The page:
One of the easiest ways to encourage your readers to open your emails is by thinking of your subject lines as Call-To-Actions (CTA). Your subject line is a CTA in disguise 😉

Using actionable language within your subject lines, you can urge your reader towards the action of opening up your email. Actionable subject lines will inspire people to click on your email by giving them the sense of urgency and excitement. For example, in an email inviting your readers to an exclusive deal something like “Book now to avoid missing out..” is very actionable, or “Discover this winter’s must-have…”. Which one would you rather open “Join us at the movies!” or “Going to the movies is fun”?

If you’re able to spark the interest of your readers, the actionable subject line can be the trigger for them to open your email.

A subject line is basically a Call-To-Action in disguise 😉 So you want language that people feel inspired enough to click and open your email.

#4 Make people feel special

Everyone loves to hear the sound of their own name. Research done by MarketingSherpa proves this. According to them including a name in the subject line boosted open rates by 29.3%.

Including the name of the person you’re emailing in the subject line can be done very easily and most email service providers support this straight from the box. Thinks like “John, we really wanted to share this..” or “Happy Birthday John, surprises inside!” around someone’s birthday makes it even more unique.

Another way to let your customers feel special via personalisation is by using their location. Uber and WeWork do a great job with this, by sending us location-specific emails. Flight deals from close-by airports, exclusive discounts for shops in the neighbourhood of your customers, all could increase your open rates.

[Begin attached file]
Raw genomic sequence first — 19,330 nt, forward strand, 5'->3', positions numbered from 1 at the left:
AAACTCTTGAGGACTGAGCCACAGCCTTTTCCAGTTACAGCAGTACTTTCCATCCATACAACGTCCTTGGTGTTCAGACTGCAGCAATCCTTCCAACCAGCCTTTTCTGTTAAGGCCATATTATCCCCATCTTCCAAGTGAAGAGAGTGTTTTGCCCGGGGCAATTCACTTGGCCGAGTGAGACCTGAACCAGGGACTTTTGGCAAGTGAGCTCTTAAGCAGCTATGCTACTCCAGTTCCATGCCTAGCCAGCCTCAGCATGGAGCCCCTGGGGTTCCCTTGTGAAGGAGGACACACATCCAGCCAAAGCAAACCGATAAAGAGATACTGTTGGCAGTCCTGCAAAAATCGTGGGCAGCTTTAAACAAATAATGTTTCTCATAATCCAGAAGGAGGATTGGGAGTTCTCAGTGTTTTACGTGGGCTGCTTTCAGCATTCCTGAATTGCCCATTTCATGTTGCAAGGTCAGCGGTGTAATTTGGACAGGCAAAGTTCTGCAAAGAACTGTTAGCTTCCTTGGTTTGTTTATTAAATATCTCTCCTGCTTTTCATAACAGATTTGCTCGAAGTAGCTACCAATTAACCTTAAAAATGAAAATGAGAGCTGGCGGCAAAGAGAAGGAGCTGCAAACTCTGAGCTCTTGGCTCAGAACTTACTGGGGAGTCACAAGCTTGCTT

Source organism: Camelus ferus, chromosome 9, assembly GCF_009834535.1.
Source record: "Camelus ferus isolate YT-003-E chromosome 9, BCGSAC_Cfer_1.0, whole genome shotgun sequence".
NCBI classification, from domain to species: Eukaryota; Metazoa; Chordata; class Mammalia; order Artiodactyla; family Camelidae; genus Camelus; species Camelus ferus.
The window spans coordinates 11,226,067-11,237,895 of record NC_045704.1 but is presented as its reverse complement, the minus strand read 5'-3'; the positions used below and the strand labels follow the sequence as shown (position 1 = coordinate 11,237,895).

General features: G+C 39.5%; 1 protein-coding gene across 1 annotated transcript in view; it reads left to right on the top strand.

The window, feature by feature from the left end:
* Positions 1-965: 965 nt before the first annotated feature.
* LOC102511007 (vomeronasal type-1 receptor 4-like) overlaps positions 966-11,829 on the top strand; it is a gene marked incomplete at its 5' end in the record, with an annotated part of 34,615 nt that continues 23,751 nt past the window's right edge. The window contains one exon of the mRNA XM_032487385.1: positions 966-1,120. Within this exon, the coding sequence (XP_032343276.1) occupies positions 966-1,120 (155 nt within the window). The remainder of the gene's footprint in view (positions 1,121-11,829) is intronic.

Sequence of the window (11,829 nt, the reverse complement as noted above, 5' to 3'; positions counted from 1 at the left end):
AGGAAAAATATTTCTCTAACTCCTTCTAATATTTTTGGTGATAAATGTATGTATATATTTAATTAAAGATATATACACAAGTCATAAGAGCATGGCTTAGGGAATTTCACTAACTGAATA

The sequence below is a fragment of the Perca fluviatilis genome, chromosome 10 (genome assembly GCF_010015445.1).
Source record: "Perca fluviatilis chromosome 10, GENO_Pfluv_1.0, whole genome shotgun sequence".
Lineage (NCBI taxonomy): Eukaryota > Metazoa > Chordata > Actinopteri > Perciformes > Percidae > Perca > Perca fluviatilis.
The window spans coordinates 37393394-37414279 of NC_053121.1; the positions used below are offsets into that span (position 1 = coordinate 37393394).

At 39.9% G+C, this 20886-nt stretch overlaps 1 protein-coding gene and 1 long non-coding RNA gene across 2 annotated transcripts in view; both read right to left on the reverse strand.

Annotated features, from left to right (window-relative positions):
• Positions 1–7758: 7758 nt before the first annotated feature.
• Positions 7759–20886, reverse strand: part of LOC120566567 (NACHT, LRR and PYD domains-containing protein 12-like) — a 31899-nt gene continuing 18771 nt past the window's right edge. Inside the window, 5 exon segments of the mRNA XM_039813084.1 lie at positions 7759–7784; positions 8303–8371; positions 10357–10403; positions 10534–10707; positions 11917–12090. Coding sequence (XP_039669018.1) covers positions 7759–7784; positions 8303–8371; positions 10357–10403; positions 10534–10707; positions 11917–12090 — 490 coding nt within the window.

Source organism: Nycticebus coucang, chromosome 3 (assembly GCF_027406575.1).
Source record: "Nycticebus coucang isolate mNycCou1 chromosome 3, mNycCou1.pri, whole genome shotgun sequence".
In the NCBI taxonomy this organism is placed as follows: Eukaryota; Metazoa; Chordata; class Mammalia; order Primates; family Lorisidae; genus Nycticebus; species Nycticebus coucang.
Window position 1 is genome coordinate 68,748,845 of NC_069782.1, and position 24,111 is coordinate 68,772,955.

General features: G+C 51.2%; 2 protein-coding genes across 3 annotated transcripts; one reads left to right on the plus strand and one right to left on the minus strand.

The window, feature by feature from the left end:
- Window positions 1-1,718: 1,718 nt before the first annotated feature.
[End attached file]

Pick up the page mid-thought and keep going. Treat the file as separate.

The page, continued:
Little touches of personalization can make people feel more special, be sure to include backups in case you don’t know their name by using things like “you” or “your”, so it still sounds like you’re addressing your readers directly.

Next to addressing your readers directly, you could also use the psychology behind exclusivity. If people feel they’re on the inside of some special deals or a special group it gives them a sense of belonging. A sense of belonging helps to build on loyalty, which in returns delivers better open rates for your emails.

#5 Create a sense of urgency

When you need to create a decision, do you ever hesitate? Of course you do. Even when you need to make small decision, like what to buy for breakfast or which coffee flavour to buy at your local Starbucks, we always debate and try to delay the decision-making process.

Nowadays, there is too much choice. And with too much choice, we keep on postponing to make a decision or won’t make a decision at all. So how do you get people to take action with your emails? You need to eliminate the possibility of procrastination and potentially to have your email ending up in the big pile of never opened emails.